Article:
13.  Open the windows in your room if possible.  Hospitals are filled with germs and some fresh air is good for you.

14.  Speaking of germs, make sure everyone who examines you or touches your IV equipment or draws your blood washes their hands and wears protective gloves.  It's not only to protect them from your germs, but it's also to protect you from the germs they could have picked up form the 100 other patients on the floor that day.  If you see someone changing your IV lines with no gloves on, or not wiping the connectors with alcohol before connecting the IV to you, or trying to stick you with a needle without cleaning your skin first, say something!  I had a nurse actually try to hook me up to an IV line that had fallen on the bathroom floor, and she didn't even wipe it with alcohol pads first.  This is disgusting, and not to mention very dangerous.  Most nurses know better than to do that, but you never know who you're getting, so keep an eye out to protect yourself.  I asked her to change the tubing and she refused, so refused to allow her to hook me up to the IV, so she called my doctor to tattle on me, and when my doctor came in and I told her what happened, she reported the nurse.  The IV tubing actually had blood all over it, which was probably mine from the surgery I had that morning, but your can't just assume it's clean when you are in the hospital.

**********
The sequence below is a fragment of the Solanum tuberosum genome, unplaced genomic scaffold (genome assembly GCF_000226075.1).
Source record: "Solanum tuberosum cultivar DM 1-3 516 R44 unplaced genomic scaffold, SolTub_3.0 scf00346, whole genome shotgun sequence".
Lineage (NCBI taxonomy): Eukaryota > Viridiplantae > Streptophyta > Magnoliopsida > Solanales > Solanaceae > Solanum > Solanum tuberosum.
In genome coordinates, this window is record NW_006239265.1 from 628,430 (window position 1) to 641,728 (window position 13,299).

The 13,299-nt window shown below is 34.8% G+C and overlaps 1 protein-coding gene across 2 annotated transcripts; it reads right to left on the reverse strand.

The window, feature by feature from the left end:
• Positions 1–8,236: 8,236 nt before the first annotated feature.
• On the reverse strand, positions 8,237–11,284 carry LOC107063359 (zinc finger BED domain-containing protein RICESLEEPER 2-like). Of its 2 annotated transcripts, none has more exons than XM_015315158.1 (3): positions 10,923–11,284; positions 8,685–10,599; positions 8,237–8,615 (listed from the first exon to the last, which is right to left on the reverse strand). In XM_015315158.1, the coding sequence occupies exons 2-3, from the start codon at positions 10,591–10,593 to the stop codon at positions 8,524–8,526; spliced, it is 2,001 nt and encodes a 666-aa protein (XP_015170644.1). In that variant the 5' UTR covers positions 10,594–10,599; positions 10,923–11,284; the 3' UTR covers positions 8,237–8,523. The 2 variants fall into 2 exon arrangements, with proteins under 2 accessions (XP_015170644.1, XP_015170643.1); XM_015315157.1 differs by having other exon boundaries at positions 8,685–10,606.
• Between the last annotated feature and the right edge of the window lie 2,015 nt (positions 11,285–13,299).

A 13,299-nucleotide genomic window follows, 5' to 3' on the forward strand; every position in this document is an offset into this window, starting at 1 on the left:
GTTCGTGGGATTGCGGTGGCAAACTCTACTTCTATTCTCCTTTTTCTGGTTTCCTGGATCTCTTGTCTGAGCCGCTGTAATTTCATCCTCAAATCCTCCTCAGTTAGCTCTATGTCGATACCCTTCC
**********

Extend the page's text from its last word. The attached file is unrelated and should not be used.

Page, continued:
15.  Before you sign any discharge papers, make sure you are really ready to go home.  Do you have a game plan for following up with your doctor?  If you need a wheelchair, has the discharged nurse arranged for that?  If you need a visiting nurse, when will they be able to come to your house for the first visit?  Do you have all of the prescription slips you need?  Do you have a way to get home?  Do you have your follow up appointments scheduled?  Are you ready to go home, or do you want a second doctor to review your record to see if you still need to be an in-patient?  Don't sign the discharge forms until your are 100% ready to go.  In most states, you have the right to a review of your discharge if you disagree, but keep in mind you may also have to fight with your insurance company later on if your doctor says discharge and you refuse.  One time, I had an attending doctor who only spent about 1 minute looking at me and had never met me before.  He said I was ready for discharge, even though I wasn't.  My nurse must have known he was being an idiot, so she told me "you know they can't send you home if you are having severe chest pains."  Funny enough, I was having severe chest pains and severe tachycardia, so they called in a cardiologist to look at me when I refused the discharge and he put me right back in bed and decided to keep me as an in-patient for another week.  It's not that I really wanted to hang out in a stinky cramped hospital room all week, but I was not well enough to be at home at the time.